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Denver Nuggets Organization Member Tests Positive for COVID-19

Denver Nuggets Torrey Craig and Michael Porter Jr. during a March 11 match-up with the Dallas Mavericks — the last game played prior to the suspension of the NBA season because of COVID-19.
Denver Nuggets Torrey Craig and Michael Porter Jr. during a March 11 match-up with the Dallas Mavericks — the last game played prior to the suspension of the NBA season because of COVID-19.

The Denver Nuggets have revealed via Twitter that a member of their organization has tested positive for COVID-19. The thus-far-unnamed individual — the announcement doesn't specify whether the person involved is a player, coach or staff member of another sort — is said to be in self-isolation at this time after experiencing symptoms associated with the virus.

This makes the Nuggets the fourth NBA franchise to be touched by COVID-19. Two Utah Jazz players, Rudy Gobert and Donovan Mitchell, have confirmed positive tests, as have Detroit Pistons forward Christian Wood, who guarded Gobert in a contest days prior to the season stoppage, and four Brooklyn Nets, most prominently superstar Kevin Durant.

Even without the diagnosis, the Nuggets have been closely associated with the virus. Their March 11 match-up with the Dallas Mavericks in Texas was the last to be completed before the plug was pulled on the NBA season, and it easily qualifies as the most bizarre game in the history of both franchises.

Here's the Nuggets' tweet:

On Thursday, March 19, a member of the Denver Nuggets organization tested positive for COVID-19. The person, who was tested after experiencing symptoms consistent with COVID-19 on March 16, is currently under the care of team medical staff and in self-isolation. The testing was undertaken following guidance from state health officials and team physicians.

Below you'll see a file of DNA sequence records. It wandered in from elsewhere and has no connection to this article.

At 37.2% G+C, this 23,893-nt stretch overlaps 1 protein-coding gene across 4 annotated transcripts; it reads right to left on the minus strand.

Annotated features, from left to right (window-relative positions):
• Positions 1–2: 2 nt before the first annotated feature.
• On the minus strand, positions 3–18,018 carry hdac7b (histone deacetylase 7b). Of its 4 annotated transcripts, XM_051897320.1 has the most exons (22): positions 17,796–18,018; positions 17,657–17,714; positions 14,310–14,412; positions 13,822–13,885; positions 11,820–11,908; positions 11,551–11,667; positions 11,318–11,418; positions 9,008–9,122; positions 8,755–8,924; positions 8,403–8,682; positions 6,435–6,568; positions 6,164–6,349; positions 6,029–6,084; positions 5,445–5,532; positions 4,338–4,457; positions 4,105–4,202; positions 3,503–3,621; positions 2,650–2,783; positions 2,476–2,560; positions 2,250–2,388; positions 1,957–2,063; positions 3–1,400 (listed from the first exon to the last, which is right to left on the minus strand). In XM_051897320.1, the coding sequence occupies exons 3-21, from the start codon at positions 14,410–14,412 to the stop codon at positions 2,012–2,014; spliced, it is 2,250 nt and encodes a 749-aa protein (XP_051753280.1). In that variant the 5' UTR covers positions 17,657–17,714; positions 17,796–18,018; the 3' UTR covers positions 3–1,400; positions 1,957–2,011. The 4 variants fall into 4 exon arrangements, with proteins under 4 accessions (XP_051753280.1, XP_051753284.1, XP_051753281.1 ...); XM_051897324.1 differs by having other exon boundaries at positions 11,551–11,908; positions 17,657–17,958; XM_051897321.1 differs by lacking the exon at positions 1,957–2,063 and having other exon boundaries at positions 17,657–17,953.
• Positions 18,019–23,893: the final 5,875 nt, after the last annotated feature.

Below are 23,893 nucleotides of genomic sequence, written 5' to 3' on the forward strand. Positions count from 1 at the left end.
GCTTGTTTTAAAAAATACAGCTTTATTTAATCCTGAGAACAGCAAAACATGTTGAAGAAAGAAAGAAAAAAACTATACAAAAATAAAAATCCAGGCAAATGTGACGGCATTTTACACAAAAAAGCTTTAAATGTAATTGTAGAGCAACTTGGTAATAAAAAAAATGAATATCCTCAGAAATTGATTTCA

The health and safety of our players, our organization, those throughout our league, and all those potentially impacted by this situation is paramount.

The Nuggets will continue to work in coordination with team physicians, public health officials and infectious disease experts, while focusing on the health and safety in our community.

On March 14, Kroenke Sports Entertainment —owner of the Nuggets and Colorado Avalanche and gajillionaire Stan Kroenke's signature company — stated that it would pay part-time and hourly employees put out of work by the cancellation of events over COVID-19 for the next thirty days.

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As noted by KSE vice chairman (and Stan's son) Josh Kroenke at the time, "Denver is an incredibly resilient city. We have met tragedies and uncertainty head-on many times before, and we are doing so again now. The impact COVID-19 is having on our health and business communities is unprecedented. We are not health experts. However, we are business and community leaders, and we all have a role to play in helping one another. Please take this threat very seriously for the benefit of yourself and your loved ones, and please regularly check CDC and WHO websites for updates and greater information."

Kroenke added comments that can definitely be applied to the latest development: "It is a very trying time for our tight-knit sports community, but more importantly, for human beings in general. My father and I have personally had many conversations with coaches, players, executives and support staff from our teams and clubs around the world, and it is inspiring to hear the determination to not only get through this difficult period, but also to help and motivate others while doing so. From all of us here at KSE and on behalf of my family, please stay smart, stay safe, and support one another. We look forward to seeing all of our fans back in our venues at the appropriate time!"

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